In yet another 3-2 vote, on November 19, 2020, the SEC adopted significant amendments to MD&A and related financial disclosures in order to streamline disclosures and move to a more “principles-based approach.” Among other things, the amendments:
We have prepared a client alert describing the amendments that can be found here.
As covered in our blog post dated August 26, 2020, the SEC recently adopted amendments to Regulation S-K Items 101 (business description), 103 (legal proceedings), and 105 (risk factors) aimed at modernizing disclosure requirements. The amended rules became effective on November 9, 2020.
The SEC Staff (the “Staff”) recently published three transitional FAQs addressing questions that have arisen regarding the amendments:
FAQ (1) – Applicability of Amended Items 101, 103 and 105 to Form S-3 Prospectus Supplements Filed on or after November 9, 2020.
BCLP Washington Partner Ashley Ebersole was quoted Nov. 13 by Compliance Week regarding possible new enforcement priorities at the Securities and Exchange Commission under a Biden administration. Much will hinge on selection of a new SEC chairman, as current Chairman Jay Clayton has announced his intent to step down at year end before his term officially is scheduled to end in June 2021. “Selection of the new SEC chair, whether from inside the agency or outside, will signal much in terms of the likely approach,” said Ebersole, a former SEC attorney. He also noted that compliance officers “should be prepared for a continued SEC enforcement focus on pursuing fraud involving Main Street investors, but also a likely redoubling of efforts to sanction conduct by financial institutions.”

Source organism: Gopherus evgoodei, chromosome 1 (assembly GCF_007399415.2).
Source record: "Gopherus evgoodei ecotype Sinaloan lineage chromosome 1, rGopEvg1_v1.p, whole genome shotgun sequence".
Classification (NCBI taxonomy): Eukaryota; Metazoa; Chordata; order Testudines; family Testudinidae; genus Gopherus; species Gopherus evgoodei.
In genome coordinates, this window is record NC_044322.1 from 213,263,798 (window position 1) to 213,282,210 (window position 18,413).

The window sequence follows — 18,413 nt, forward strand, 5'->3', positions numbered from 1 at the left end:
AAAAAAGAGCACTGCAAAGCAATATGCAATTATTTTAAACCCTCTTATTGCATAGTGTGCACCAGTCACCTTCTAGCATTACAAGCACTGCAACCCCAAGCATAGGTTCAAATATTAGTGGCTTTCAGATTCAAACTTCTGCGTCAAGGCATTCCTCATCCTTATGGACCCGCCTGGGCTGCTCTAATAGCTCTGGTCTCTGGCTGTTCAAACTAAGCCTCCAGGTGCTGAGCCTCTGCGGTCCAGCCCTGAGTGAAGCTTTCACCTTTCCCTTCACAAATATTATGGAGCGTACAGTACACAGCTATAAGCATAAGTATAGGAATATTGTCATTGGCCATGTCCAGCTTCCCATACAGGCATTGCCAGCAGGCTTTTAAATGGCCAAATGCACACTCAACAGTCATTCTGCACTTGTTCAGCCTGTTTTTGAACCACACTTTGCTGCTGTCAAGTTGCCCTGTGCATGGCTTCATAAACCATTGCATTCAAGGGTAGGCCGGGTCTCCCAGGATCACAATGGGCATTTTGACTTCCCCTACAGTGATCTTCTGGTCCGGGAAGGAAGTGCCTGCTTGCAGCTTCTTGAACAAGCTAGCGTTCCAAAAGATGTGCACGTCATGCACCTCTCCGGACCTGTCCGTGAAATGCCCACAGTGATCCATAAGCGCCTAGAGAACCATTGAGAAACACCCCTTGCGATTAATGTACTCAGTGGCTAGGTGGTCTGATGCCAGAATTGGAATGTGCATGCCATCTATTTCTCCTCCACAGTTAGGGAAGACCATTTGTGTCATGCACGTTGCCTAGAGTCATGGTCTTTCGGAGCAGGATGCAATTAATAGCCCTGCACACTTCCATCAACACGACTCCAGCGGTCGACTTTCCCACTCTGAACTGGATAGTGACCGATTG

Glass Lewis (“GL”) recently issued its 2020 Proxy Season Review (U.S.) (the “Report”) covering the U.S. 2020 Proxy Season (i.e., January 1, 2020 through June 30, 2020). GL reported on certain 2020 shareholder voting trends and results, as well as certain of GL’s voting recommendations. The statistics and information included below (1) cover only a portion of the Report and (2) refer to the U.S. 2020 Proxy Season and to the U.S. companies covered by GL, unless otherwise indicated.
Governance and Disclosure